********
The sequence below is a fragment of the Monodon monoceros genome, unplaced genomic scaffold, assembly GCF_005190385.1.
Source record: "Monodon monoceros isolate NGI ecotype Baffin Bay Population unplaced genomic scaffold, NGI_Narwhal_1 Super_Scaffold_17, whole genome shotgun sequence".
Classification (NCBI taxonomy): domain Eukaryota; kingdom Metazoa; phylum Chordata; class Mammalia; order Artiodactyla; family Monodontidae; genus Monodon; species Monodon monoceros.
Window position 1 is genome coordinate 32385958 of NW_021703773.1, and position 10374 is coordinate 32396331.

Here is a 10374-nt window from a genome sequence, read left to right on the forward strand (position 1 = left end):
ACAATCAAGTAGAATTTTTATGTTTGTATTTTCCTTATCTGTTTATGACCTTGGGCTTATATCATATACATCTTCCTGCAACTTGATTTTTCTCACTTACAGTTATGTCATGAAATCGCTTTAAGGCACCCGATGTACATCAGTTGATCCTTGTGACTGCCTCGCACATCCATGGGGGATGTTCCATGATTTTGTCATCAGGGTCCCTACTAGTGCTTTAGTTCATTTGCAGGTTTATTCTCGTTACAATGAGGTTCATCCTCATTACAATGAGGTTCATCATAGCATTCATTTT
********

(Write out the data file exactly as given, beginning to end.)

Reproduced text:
The sequence below is a fragment of the Monodon monoceros genome, unplaced genomic scaffold, assembly GCF_005190385.1.
Source record: "Monodon monoceros isolate NGI ecotype Baffin Bay Population unplaced genomic scaffold, NGI_Narwhal_1 Super_Scaffold_17, whole genome shotgun sequence".
Classification (NCBI taxonomy): domain Eukaryota; kingdom Metazoa; phylum Chordata; class Mammalia; order Artiodactyla; family Monodontidae; genus Monodon; species Monodon monoceros.
Window position 1 is genome coordinate 32385958 of NW_021703773.1, and position 10374 is coordinate 32396331.

Here is a 10374-nt window from a genome sequence, read left to right on the forward strand (position 1 = left end):
ACAATCAAGTAGAATTTTTATGTTTGTATTTTCCTTATCTGTTTATGACCTTGGGCTTATATCATATACATCTTCCTGCAACTTGATTTTTCTCACTTACAGTTATGTCATGAAATCGCTTTAAGGCACCCGATGTACATCAGTTGATCCTTGTGACTGCCTCGCACATCCATGGGGGATGTTCCATGATTTTGTCATCAGGGTCCCTACTAGTGCTTTAGTTCATTTGCAGGTTTATTCTCGTTACAATGAGGTTCATCCTCATTACAATGAGGTTCATCATAGCATTCATTTT